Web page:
Juno maps Jupiter’s gigantic moon Ganymede, just as the mission turns 10

Juno maps Jupiter's gigantic moon Ganymede, just as the mission turns 10

Infrared light, which is not visible to the human eye, provides new information about Ganymede’s icy layer and the composition of the liquid water ocean below.

This is what has offered us, on a tenth anniversary, NASA’s Juno probe, has used its infrared instrument during three recent flybys to map the gigantic moon Ganymede, which orbits Jupiter .


Juno reached 50,109 kilometers from Ganymede, the largest moon in the solar system, on July 20, 2021. Ganymede is also the only moon in the solar system with its own magnetic field .

Although it has served to map its moon , JIRAM (Jovian Infrared Auroral Mapper) was designed to capture infrared light that emerges from the depths of Jupiter, probing the meteorological layer up to 50 to 70 kilometers below the cloud tops. of Jupiter.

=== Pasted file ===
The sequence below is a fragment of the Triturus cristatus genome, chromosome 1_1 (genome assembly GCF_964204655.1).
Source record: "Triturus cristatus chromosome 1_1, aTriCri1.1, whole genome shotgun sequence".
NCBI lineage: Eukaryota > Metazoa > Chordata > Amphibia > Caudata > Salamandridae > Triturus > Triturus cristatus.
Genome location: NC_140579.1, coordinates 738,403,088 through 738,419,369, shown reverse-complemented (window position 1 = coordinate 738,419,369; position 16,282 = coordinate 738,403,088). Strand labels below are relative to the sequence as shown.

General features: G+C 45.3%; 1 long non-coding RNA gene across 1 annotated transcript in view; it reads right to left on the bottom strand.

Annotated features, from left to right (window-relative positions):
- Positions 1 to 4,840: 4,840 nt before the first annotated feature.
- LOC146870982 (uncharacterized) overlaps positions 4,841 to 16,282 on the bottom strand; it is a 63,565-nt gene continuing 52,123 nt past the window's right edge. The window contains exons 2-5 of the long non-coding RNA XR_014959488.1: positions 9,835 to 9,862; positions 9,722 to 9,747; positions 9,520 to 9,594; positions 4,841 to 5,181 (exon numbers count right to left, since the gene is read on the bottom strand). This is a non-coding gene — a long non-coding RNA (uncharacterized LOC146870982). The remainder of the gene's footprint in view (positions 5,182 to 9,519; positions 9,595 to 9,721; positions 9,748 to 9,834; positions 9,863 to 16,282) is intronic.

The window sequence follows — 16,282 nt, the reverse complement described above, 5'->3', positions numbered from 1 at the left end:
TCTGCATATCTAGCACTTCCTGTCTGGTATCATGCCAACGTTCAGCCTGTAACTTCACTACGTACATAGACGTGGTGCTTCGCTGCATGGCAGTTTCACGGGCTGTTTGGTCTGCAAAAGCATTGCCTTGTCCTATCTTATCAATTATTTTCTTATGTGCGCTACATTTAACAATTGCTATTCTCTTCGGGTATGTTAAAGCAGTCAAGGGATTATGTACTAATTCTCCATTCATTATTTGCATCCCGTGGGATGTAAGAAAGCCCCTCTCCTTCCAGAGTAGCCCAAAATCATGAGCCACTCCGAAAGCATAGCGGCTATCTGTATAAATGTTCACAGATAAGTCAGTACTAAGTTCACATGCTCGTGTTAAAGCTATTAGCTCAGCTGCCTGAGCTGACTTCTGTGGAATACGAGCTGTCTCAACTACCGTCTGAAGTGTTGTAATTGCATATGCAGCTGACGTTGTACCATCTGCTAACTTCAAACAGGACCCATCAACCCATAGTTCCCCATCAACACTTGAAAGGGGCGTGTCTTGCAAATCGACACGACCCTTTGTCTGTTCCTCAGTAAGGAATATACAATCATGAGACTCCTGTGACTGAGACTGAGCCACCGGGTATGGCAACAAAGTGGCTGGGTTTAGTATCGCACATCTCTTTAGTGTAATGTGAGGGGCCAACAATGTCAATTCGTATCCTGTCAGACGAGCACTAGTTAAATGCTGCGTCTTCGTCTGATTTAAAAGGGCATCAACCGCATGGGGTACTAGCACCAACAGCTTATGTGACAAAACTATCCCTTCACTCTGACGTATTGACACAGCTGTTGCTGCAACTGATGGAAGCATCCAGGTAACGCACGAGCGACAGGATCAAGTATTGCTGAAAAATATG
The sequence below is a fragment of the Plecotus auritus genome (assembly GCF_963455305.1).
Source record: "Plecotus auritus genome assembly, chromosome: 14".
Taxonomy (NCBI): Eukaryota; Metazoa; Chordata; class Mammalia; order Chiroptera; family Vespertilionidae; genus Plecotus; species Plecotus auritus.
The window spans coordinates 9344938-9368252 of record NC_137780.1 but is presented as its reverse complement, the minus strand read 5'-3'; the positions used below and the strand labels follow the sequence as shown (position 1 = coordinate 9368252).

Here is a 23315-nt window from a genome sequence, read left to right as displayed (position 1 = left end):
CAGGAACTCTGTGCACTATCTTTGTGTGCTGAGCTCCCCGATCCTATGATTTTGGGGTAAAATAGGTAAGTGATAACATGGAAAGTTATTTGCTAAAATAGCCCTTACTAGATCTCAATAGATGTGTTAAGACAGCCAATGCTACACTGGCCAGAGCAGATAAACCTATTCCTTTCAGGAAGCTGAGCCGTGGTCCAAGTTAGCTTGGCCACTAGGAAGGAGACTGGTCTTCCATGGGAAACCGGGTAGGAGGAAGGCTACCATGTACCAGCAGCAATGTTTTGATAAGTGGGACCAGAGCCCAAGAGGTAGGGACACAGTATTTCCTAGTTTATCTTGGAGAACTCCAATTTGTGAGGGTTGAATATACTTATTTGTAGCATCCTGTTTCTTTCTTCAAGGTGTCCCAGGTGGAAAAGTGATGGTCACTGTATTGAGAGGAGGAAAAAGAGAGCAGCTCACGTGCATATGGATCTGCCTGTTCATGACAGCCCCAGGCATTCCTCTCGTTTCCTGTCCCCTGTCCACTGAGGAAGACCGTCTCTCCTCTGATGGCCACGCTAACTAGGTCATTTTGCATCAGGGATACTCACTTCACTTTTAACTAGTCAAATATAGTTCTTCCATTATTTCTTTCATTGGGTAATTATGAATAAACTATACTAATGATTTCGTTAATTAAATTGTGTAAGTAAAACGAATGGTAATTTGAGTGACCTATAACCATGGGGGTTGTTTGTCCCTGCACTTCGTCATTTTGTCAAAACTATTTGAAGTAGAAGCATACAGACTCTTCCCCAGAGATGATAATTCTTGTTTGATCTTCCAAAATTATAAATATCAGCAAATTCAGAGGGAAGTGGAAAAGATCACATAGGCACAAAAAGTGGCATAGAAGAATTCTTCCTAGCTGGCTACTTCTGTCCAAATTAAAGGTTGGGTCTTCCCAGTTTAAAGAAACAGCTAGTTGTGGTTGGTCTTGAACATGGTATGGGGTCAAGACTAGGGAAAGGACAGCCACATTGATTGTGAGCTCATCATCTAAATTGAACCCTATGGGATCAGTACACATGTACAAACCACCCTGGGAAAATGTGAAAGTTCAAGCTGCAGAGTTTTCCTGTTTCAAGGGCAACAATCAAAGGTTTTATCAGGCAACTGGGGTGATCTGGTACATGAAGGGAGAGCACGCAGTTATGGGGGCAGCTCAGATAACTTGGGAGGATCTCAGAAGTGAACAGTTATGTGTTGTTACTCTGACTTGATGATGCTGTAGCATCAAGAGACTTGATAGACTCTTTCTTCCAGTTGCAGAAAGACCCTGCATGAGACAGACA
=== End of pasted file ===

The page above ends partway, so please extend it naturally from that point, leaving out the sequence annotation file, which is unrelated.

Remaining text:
As Juno principal investigator Scott Bolton of the Southwest Research Institute in San Antonio explains:

Ganymede is larger than the planet Mercury, but almost everything we explore on this mission to Jupiter is on a monumental scale. Infrared and other data collected by Juno during the flyby contain critical clues for understanding the evolution of Jupiter’s 79 moons from the time of their formation to the present.